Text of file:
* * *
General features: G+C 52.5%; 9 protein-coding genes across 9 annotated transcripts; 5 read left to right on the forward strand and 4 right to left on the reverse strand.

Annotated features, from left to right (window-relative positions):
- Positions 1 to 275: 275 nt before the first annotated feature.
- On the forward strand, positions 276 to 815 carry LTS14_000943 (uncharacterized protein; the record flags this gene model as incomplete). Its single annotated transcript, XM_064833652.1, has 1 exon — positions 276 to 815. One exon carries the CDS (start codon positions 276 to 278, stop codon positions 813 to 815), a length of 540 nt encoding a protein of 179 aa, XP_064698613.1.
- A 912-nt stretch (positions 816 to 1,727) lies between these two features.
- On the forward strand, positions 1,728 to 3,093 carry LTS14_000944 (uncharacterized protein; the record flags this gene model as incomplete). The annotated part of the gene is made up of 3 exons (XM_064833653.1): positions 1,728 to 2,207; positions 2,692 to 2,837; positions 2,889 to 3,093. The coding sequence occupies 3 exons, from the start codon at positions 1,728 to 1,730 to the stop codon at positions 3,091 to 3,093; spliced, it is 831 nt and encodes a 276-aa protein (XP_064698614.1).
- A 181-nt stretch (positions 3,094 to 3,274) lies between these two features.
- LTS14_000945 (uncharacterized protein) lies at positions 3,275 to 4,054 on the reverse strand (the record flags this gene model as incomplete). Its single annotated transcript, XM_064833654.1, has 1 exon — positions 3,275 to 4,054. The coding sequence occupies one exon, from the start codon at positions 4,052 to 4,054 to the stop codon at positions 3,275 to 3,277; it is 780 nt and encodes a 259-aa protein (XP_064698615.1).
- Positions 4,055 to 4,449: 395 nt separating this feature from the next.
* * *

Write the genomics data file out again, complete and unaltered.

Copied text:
General features: G+C 52.5%; 9 protein-coding genes across 9 annotated transcripts; 5 read left to right on the forward strand and 4 right to left on the reverse strand.

Annotated features, from left to right (window-relative positions):
- Positions 1 to 275: 275 nt before the first annotated feature.
- On the forward strand, positions 276 to 815 carry LTS14_000943 (uncharacterized protein; the record flags this gene model as incomplete). Its single annotated transcript, XM_064833652.1, has 1 exon — positions 276 to 815. One exon carries the CDS (start codon positions 276 to 278, stop codon positions 813 to 815), a length of 540 nt encoding a protein of 179 aa, XP_064698613.1.
- A 912-nt stretch (positions 816 to 1,727) lies between these two features.
- On the forward strand, positions 1,728 to 3,093 carry LTS14_000944 (uncharacterized protein; the record flags this gene model as incomplete). The annotated part of the gene is made up of 3 exons (XM_064833653.1): positions 1,728 to 2,207; positions 2,692 to 2,837; positions 2,889 to 3,093. The coding sequence occupies 3 exons, from the start codon at positions 1,728 to 1,730 to the stop codon at positions 3,091 to 3,093; spliced, it is 831 nt and encodes a 276-aa protein (XP_064698614.1).
- A 181-nt stretch (positions 3,094 to 3,274) lies between these two features.
- LTS14_000945 (uncharacterized protein) lies at positions 3,275 to 4,054 on the reverse strand (the record flags this gene model as incomplete). Its single annotated transcript, XM_064833654.1, has 1 exon — positions 3,275 to 4,054. The coding sequence occupies one exon, from the start codon at positions 4,052 to 4,054 to the stop codon at positions 3,275 to 3,277; it is 780 nt and encodes a 259-aa protein (XP_064698615.1).
- Positions 4,055 to 4,449: 395 nt separating this feature from the next.